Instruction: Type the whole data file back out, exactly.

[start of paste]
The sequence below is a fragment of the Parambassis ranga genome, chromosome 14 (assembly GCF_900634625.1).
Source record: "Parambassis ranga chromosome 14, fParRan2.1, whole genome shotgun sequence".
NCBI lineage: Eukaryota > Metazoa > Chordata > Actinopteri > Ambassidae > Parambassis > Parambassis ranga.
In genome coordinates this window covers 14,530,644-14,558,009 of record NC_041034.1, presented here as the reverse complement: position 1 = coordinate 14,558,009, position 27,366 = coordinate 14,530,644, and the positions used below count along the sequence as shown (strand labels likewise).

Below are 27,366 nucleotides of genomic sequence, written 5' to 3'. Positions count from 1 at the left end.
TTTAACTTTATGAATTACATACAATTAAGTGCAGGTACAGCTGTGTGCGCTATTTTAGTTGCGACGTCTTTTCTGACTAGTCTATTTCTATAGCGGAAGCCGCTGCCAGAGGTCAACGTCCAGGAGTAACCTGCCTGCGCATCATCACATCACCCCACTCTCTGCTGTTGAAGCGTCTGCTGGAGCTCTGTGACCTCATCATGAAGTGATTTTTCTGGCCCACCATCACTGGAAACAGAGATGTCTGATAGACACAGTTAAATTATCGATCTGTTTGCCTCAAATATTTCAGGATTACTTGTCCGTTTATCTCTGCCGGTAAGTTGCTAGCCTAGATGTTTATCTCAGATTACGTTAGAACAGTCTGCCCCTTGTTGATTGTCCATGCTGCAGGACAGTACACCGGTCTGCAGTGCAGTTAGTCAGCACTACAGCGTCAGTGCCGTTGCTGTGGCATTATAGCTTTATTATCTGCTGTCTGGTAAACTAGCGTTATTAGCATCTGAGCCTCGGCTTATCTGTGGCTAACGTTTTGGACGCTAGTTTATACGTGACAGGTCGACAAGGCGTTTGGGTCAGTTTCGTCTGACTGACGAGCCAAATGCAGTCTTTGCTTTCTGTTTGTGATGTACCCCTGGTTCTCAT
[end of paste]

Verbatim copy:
The sequence below is a fragment of the Parambassis ranga genome, chromosome 14 (assembly GCF_900634625.1).
Source record: "Parambassis ranga chromosome 14, fParRan2.1, whole genome shotgun sequence".
NCBI lineage: Eukaryota > Metazoa > Chordata > Actinopteri > Ambassidae > Parambassis > Parambassis ranga.
In genome coordinates this window covers 14,530,644-14,558,009 of record NC_041034.1, presented here as the reverse complement: position 1 = coordinate 14,558,009, position 27,366 = coordinate 14,530,644, and the positions used below count along the sequence as shown (strand labels likewise).

Below are 27,366 nucleotides of genomic sequence, written 5' to 3'. Positions count from 1 at the left end.
TTTAACTTTATGAATTACATACAATTAAGTGCAGGTACAGCTGTGTGCGCTATTTTAGTTGCGACGTCTTTTCTGACTAGTCTATTTCTATAGCGGAAGCCGCTGCCAGAGGTCAACGTCCAGGAGTAACCTGCCTGCGCATCATCACATCACCCCACTCTCTGCTGTTGAAGCGTCTGCTGGAGCTCTGTGACCTCATCATGAAGTGATTTTTCTGGCCCACCATCACTGGAAACAGAGATGTCTGATAGACACAGTTAAATTATCGATCTGTTTGCCTCAAATATTTCAGGATTACTTGTCCGTTTATCTCTGCCGGTAAGTTGCTAGCCTAGATGTTTATCTCAGATTACGTTAGAACAGTCTGCCCCTTGTTGATTGTCCATGCTGCAGGACAGTACACCGGTCTGCAGTGCAGTTAGTCAGCACTACAGCGTCAGTGCCGTTGCTGTGGCATTATAGCTTTATTATCTGCTGTCTGGTAAACTAGCGTTATTAGCATCTGAGCCTCGGCTTATCTGTGGCTAACGTTTTGGACGCTAGTTTATACGTGACAGGTCGACAAGGCGTTTGGGTCAGTTTCGTCTGACTGACGAGCCAAATGCAGTCTTTGCTTTCTGTTTGTGATGTACCCCTGGTTCTCAT